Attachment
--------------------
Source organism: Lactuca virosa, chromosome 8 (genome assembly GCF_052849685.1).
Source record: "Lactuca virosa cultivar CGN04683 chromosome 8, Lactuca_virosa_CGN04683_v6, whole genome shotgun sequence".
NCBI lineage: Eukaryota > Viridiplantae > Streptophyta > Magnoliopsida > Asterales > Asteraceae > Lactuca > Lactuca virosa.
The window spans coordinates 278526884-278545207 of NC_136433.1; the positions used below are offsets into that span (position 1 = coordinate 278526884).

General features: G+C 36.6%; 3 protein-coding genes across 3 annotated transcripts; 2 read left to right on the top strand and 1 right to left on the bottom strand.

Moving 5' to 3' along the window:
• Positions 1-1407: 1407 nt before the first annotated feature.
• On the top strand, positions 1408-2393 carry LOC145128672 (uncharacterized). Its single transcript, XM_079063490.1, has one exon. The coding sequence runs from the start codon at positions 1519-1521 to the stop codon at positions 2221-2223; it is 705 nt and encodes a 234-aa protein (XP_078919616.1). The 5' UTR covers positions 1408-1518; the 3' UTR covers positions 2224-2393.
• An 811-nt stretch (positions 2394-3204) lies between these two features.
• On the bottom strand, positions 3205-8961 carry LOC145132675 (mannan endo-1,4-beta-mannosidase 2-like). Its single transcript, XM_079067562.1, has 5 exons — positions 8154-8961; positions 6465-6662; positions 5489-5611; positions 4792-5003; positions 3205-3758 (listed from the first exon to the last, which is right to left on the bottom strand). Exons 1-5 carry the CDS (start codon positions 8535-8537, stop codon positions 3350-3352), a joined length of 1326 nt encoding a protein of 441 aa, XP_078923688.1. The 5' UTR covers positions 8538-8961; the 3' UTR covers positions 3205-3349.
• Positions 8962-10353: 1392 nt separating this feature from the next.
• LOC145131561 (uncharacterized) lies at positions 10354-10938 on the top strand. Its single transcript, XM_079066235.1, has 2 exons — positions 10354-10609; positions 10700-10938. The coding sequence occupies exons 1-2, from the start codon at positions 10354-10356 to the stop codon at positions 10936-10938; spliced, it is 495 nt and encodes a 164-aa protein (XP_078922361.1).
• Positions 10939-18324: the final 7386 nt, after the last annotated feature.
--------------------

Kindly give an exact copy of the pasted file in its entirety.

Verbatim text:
Source organism: Lactuca virosa, chromosome 8 (genome assembly GCF_052849685.1).
Source record: "Lactuca virosa cultivar CGN04683 chromosome 8, Lactuca_virosa_CGN04683_v6, whole genome shotgun sequence".
NCBI lineage: Eukaryota > Viridiplantae > Streptophyta > Magnoliopsida > Asterales > Asteraceae > Lactuca > Lactuca virosa.
The window spans coordinates 278526884-278545207 of NC_136433.1; the positions used below are offsets into that span (position 1 = coordinate 278526884).

General features: G+C 36.6%; 3 protein-coding genes across 3 annotated transcripts; 2 read left to right on the top strand and 1 right to left on the bottom strand.

Moving 5' to 3' along the window:
• Positions 1-1407: 1407 nt before the first annotated feature.
• On the top strand, positions 1408-2393 carry LOC145128672 (uncharacterized). Its single transcript, XM_079063490.1, has one exon. The coding sequence runs from the start codon at positions 1519-1521 to the stop codon at positions 2221-2223; it is 705 nt and encodes a 234-aa protein (XP_078919616.1). The 5' UTR covers positions 1408-1518; the 3' UTR covers positions 2224-2393.
• An 811-nt stretch (positions 2394-3204) lies between these two features.
• On the bottom strand, positions 3205-8961 carry LOC145132675 (mannan endo-1,4-beta-mannosidase 2-like). Its single transcript, XM_079067562.1, has 5 exons — positions 8154-8961; positions 6465-6662; positions 5489-5611; positions 4792-5003; positions 3205-3758 (listed from the first exon to the last, which is right to left on the bottom strand). Exons 1-5 carry the CDS (start codon positions 8535-8537, stop codon positions 3350-3352), a joined length of 1326 nt encoding a protein of 441 aa, XP_078923688.1. The 5' UTR covers positions 8538-8961; the 3' UTR covers positions 3205-3349.
• Positions 8962-10353: 1392 nt separating this feature from the next.
• LOC145131561 (uncharacterized) lies at positions 10354-10938 on the top strand. Its single transcript, XM_079066235.1, has 2 exons — positions 10354-10609; positions 10700-10938. The coding sequence occupies exons 1-2, from the start codon at positions 10354-10356 to the stop codon at positions 10936-10938; spliced, it is 495 nt and encodes a 164-aa protein (XP_078922361.1).
• Positions 10939-18324: the final 7386 nt, after the last annotated feature.